Some critics took to Twitter to express their displeasure over the decision. Ayaan Hirsi Ali, a black human rights activist, wrote, “[t]his is all too idiotic. Most of us don’t know whether to laugh or cry. By the logic of their creed, wouldn’t English be the oppressor’s language?”

“I am obviously interested in black literature. But being strong armed into studying it??” asked cultural critic Thomas Chatterton Williams.

Samantha Harris, a free speech and due process attorney, told The College Fix her “concern with the announcement is that it effectively imposes a political litmus test on applicants to the graduate program.”

“It sets forth the English Department’s very specific views on contested political issues and effectively says ‘those who disagree need not apply,’” she stated. “[The university] may certainly have the right to do that, but it’s a sad commentary on the state of American higher education when a major department at one of the nation’s top universities explicitly chooses to embrace a political agenda to the point of excluding students who disagree.”

In a statement issued last Monday, University President Robert Zimmer addressed the English Department controversy and other criticisms of the administration and department heads, writing, “I have received several comments recently raising the question whether certain actions within the University were consistent with the Kalven Report and the Chicago Principles, or whether the actions were inconsistent with these principles.” Zimmer cited the English Department controversy as “[r]epresentative of these actions.”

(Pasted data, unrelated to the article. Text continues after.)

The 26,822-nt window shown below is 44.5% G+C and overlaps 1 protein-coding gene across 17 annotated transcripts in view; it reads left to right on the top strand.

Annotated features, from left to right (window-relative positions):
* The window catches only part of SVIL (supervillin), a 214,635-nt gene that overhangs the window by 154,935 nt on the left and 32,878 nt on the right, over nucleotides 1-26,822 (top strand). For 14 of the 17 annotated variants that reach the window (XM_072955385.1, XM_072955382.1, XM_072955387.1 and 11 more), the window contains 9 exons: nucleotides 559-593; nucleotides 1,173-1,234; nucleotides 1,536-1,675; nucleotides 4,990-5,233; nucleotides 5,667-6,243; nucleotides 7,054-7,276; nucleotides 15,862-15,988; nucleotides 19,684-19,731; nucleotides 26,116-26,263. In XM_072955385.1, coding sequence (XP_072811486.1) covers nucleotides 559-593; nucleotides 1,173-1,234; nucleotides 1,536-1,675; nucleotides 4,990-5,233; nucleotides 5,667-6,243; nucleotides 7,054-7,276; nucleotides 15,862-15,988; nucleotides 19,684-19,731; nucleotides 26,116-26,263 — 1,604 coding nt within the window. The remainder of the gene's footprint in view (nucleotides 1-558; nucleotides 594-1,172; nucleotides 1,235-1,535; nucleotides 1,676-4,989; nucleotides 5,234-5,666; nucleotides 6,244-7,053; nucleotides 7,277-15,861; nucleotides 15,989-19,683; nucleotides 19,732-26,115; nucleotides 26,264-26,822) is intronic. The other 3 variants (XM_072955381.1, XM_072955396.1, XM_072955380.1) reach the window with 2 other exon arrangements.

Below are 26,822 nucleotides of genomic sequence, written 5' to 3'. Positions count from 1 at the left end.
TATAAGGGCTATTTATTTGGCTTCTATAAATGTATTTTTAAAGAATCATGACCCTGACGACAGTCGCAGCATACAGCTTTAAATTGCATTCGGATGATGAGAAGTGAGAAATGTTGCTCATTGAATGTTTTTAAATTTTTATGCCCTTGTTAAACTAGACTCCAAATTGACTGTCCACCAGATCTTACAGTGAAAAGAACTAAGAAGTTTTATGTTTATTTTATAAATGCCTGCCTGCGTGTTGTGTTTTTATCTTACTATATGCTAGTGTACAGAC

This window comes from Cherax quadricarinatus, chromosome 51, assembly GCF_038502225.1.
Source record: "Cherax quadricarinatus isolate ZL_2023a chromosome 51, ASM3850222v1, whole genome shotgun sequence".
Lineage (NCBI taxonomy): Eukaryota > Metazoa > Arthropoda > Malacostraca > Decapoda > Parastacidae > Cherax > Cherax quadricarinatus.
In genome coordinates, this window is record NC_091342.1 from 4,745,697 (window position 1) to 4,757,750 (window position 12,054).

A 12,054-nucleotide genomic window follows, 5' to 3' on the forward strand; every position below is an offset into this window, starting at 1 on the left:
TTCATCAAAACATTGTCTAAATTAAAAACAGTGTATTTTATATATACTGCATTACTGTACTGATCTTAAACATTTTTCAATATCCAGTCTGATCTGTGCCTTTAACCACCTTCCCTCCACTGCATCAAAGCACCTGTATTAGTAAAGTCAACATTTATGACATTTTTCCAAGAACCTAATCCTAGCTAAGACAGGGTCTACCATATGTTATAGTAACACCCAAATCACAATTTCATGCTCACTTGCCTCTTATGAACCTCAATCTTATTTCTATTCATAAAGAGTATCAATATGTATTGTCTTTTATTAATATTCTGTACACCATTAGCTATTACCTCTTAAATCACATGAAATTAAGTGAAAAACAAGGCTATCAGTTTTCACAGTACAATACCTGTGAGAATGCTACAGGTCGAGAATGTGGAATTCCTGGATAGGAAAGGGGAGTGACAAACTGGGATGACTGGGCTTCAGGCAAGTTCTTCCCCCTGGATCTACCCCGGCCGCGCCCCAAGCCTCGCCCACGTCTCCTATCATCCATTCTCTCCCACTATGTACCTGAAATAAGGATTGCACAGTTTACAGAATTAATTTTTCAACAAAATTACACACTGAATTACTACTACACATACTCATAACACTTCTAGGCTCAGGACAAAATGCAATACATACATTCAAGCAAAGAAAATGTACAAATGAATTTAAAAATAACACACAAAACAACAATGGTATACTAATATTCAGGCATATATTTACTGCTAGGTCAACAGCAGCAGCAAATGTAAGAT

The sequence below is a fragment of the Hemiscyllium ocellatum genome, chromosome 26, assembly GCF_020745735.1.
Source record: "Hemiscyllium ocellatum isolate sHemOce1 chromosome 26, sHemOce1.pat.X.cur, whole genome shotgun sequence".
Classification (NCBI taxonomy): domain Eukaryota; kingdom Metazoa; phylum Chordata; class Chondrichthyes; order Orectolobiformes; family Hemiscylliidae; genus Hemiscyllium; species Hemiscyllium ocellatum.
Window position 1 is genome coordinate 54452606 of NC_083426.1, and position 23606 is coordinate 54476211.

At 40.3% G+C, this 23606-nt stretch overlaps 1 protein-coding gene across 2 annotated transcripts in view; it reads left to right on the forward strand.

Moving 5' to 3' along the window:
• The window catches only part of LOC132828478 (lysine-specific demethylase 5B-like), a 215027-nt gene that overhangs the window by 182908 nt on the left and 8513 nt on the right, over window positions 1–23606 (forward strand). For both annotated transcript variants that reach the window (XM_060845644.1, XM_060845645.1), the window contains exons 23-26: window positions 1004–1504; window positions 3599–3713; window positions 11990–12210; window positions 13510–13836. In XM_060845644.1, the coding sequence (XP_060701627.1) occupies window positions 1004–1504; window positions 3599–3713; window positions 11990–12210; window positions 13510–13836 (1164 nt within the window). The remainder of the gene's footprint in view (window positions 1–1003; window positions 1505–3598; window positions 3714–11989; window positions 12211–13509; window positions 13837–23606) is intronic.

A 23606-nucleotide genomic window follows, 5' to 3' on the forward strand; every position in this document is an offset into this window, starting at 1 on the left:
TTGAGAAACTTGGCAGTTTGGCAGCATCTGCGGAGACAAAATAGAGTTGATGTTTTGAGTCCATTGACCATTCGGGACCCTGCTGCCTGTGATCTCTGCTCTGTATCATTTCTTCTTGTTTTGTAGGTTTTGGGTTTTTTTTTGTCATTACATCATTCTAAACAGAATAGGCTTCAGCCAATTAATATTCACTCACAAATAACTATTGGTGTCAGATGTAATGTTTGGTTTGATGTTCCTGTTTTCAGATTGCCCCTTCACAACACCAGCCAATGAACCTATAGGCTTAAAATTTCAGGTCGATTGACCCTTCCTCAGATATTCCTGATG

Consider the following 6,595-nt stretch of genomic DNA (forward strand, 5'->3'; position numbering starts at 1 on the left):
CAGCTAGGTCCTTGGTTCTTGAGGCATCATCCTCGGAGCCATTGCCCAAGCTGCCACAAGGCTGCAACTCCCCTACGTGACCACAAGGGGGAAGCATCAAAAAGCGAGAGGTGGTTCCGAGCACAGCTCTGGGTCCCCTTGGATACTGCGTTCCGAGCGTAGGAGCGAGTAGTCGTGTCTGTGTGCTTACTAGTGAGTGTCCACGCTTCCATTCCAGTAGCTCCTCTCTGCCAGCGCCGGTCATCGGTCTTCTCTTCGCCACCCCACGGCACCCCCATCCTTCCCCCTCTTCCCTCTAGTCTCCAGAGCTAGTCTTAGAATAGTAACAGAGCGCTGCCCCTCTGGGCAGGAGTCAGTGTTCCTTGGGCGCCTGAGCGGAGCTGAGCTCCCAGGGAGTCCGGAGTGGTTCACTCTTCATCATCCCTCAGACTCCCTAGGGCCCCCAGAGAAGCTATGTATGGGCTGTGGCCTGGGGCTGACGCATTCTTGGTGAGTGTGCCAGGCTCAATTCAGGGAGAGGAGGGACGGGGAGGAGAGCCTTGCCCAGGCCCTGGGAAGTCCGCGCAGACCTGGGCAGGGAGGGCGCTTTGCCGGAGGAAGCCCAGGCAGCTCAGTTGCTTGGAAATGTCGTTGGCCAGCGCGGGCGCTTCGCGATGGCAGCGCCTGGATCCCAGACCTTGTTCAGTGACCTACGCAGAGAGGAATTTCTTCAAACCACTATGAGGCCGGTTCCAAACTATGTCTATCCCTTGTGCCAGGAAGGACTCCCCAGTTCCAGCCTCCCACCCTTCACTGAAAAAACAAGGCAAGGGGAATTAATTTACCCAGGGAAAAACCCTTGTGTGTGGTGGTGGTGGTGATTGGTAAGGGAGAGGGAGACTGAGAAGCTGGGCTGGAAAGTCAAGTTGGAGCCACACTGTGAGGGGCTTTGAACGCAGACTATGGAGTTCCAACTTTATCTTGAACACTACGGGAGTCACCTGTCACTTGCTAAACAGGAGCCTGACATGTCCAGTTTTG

Zimmer insisted that it is important that “the University and its units take full cognizance of [the Kalven Report and Chicago Principles’] importance so actions that might be seen as in conflict with them are explained carefully and are implemented in such a way as not to diverge from these core principles of our University.”

Zimmer also addressed the “competing views” on the English Department controversy. “[S]ome members of the University community have expressed concern that the exclusive disciplinary commitment effectively represents a political test for admission,” wrote Zimmer. He conceded that the department’s decision would stand in direct opposition to both the Kalven Report and the Chicago Principles “[t]o the extent [a political test for admission] was the intent of adopting this policy, or to the extent it is implemented in such a manner, or to the extent it is reasonably perceived by students and faculty as having this purpose.”

According to Zimmer, “[t]he idea or even implication that there would be a political criterion applied to admission to our doctoral program would be incompatible with the fundamental principles of our University.”

However, Zimmer did not disclose any future plans to rectify the actions of university departments or the administration, who have been charged with using their power to silence debate, restrict intellectual diversity, and endorse mob mentality on campus. Zimmer also did not say whether the administration and department heads were in fact guilty of violating the Chicago Principles and the Kalven Report. Instead, he simply wrote that “we” (presumably the university community) would “consider these issues.”

The Chicago Thinker welcomes further clarification from the English Department to explain why the original faculty statement was altered—hopefully more than a link to the department’s admissions page. The Chicago Thinker is also happy to hear from Zimmer about any decisions or conclusions the administration come to as it “consider[s] these issues.”

This story was originally published in the Chicago Thinker.